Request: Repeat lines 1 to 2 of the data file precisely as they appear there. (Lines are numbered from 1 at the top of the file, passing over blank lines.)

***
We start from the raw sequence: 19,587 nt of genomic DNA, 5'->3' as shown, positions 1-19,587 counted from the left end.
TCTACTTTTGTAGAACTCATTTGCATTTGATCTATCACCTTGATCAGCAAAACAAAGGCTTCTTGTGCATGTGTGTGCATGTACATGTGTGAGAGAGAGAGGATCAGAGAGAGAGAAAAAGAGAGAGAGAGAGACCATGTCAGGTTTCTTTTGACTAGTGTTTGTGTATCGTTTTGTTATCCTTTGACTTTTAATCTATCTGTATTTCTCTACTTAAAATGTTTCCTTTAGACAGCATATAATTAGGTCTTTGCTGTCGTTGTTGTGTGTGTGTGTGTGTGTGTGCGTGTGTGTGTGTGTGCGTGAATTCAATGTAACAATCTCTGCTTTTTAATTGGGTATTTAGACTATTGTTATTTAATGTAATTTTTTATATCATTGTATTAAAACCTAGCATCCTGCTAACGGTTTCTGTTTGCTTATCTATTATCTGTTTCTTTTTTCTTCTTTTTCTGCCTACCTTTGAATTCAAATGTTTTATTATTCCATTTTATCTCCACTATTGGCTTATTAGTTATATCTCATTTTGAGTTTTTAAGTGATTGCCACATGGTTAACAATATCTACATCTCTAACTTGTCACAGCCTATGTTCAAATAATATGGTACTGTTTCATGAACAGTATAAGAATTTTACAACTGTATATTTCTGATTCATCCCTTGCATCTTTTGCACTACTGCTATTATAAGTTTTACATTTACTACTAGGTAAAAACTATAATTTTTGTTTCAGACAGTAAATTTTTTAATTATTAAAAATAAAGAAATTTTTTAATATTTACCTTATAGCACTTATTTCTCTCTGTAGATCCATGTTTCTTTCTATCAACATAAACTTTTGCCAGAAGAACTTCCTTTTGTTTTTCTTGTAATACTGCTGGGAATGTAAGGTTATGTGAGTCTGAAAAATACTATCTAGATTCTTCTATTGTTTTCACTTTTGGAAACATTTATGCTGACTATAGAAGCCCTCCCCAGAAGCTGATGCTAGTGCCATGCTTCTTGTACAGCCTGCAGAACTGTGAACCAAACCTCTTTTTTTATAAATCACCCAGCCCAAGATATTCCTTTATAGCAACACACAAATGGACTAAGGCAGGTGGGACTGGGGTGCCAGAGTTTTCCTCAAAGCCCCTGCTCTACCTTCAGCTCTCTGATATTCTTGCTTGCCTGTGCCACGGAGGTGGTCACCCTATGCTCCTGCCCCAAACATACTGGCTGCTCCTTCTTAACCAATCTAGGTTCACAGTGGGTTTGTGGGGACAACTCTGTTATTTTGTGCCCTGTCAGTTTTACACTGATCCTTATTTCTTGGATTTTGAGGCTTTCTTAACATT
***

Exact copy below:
We start from the raw sequence: 19,587 nt of genomic DNA, 5'->3' as shown, positions 1-19,587 counted from the left end.
TCTACTTTTGTAGAACTCATTTGCATTTGATCTATCACCTTGATCAGCAAAACAAAGGCTTCTTGTGCATGTGTGTGCATGTACATGTGTGAGAGAGAGAGGATCAGAGAGAGAGAAAAAGAGAGAGAGAGAGACCATGTCAGGTTTCTTTTGACTAGTGTTTGTGTATCGTTTTGTTATCCTTTGACTTTTAATCTATCTGTATTTCTCTACTTAAAATGTTTCCTTTAGACAGCATATAATTAGGTCTTTGCTGTCGTTGTTGTGTGTGTGTGTGTGTGTGTGCGTGTGTGTGTGTGTGCGTGAATTCAATGTAACAATCTCTGCTTTTTAATTGGGTATTTAGACTATTGTTATTTAATGTAATTTTTTATATCATTGTATTAAAACCTAGCATCCTGCTAACGGTTTCTGTTTGCTTATCTATTATCTGTTTCTTTTTTCTTCTTTTTCTGCCTACCTTTGAATTCAAATGTTTTATTATTCCATTTTATCTCCACTATTGGCTTATTAGTTATATCTCATTTTGAGTTTTTAAGTGATTGCCACATGGTTAACAATATCTACATCTCTAACTTGTCACAGCCTATGTTCAAATAATATGGTACTGTTTCATGAACAGTATAAGAATTTTACAACTGTATATTTCTGATTCATCCCTTGCATCTTTTGCACTACTGCTATTATAAGTTTTACATTTACTACTAGGTAAAAACTATAATTTTTGTTTCAGACAGTAAATTTTTTAATTATTAAAAATAAAGAAATTTTTTAATATTTACCTTATAGCACTTATTTCTCTCTGTAGATCCATGTTTCTTTCTATCAACATAAACTTTTGCCAGAAGAACTTCCTTTTGTTTTTCTTGTAATACTGCTGGGAATGTAAGGTTATGTGAGTCTGAAAAATACTATCTAGATTCTTCTATTGTTTTCACTTTTGGAAACATTTATGCTGACTATAGAAGCCCTCCCCAGAAGCTGATGCTAGTGCCATGCTTCTTGTACAGCCTGCAGAACTGTGAACCAAACCTCTTTTTTTATAAATCACCCAGCCCAAGATATTCCTTTATAGCAACACACAAATGGACTAAGGCAGGTGGGACTGGGGTGCCAGAGTTTTCCTCAAAGCCCCTGCTCTACCTTCAGCTCTCTGATATTCTTGCTTGCCTGTGCCACGGAGGTGGTCACCCTATGCTCCTGCCCCAAACATACTGGCTGCTCCTTCTTAACCAATCTAGGTTCACAGTGGGTTTGTGGGGACAACTCTGTTATTTTGTGCCCTGTCAGTTTTACACTGATCCTTATTTCTTGGATTTTGAGGCTTTCTTAACATT